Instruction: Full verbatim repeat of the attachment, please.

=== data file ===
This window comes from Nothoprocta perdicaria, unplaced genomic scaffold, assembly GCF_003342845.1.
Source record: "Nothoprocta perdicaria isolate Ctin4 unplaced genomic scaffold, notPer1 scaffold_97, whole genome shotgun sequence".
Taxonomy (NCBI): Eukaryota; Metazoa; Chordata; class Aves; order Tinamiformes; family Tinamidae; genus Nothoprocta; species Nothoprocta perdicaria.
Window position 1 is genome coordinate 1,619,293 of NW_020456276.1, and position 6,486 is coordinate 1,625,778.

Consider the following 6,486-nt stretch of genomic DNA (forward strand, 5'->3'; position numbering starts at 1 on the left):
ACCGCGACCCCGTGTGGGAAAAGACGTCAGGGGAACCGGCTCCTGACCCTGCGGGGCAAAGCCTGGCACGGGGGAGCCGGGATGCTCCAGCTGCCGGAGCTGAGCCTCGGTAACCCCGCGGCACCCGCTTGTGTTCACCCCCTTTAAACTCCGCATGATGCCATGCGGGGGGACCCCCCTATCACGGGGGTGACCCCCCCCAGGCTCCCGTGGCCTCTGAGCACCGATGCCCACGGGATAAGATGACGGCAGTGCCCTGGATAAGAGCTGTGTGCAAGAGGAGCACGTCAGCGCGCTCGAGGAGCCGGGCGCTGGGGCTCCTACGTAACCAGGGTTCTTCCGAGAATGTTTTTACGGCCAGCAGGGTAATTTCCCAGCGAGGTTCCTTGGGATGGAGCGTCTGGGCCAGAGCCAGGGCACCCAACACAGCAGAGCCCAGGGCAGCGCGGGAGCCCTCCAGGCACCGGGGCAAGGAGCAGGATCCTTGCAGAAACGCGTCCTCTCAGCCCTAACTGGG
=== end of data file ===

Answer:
This window comes from Nothoprocta perdicaria, unplaced genomic scaffold, assembly GCF_003342845.1.
Source record: "Nothoprocta perdicaria isolate Ctin4 unplaced genomic scaffold, notPer1 scaffold_97, whole genome shotgun sequence".
Taxonomy (NCBI): Eukaryota; Metazoa; Chordata; class Aves; order Tinamiformes; family Tinamidae; genus Nothoprocta; species Nothoprocta perdicaria.
Window position 1 is genome coordinate 1,619,293 of NW_020456276.1, and position 6,486 is coordinate 1,625,778.

Consider the following 6,486-nt stretch of genomic DNA (forward strand, 5'->3'; position numbering starts at 1 on the left):
ACCGCGACCCCGTGTGGGAAAAGACGTCAGGGGAACCGGCTCCTGACCCTGCGGGGCAAAGCCTGGCACGGGGGAGCCGGGATGCTCCAGCTGCCGGAGCTGAGCCTCGGTAACCCCGCGGCACCCGCTTGTGTTCACCCCCTTTAAACTCCGCATGATGCCATGCGGGGGGACCCCCCTATCACGGGGGTGACCCCCCCCAGGCTCCCGTGGCCTCTGAGCACCGATGCCCACGGGATAAGATGACGGCAGTGCCCTGGATAAGAGCTGTGTGCAAGAGGAGCACGTCAGCGCGCTCGAGGAGCCGGGCGCTGGGGCTCCTACGTAACCAGGGTTCTTCCGAGAATGTTTTTACGGCCAGCAGGGTAATTTCCCAGCGAGGTTCCTTGGGATGGAGCGTCTGGGCCAGAGCCAGGGCACCCAACACAGCAGAGCCCAGGGCAGCGCGGGAGCCCTCCAGGCACCGGGGCAAGGAGCAGGATCCTTGCAGAAACGCGTCCTCTCAGCCCTAACTGGG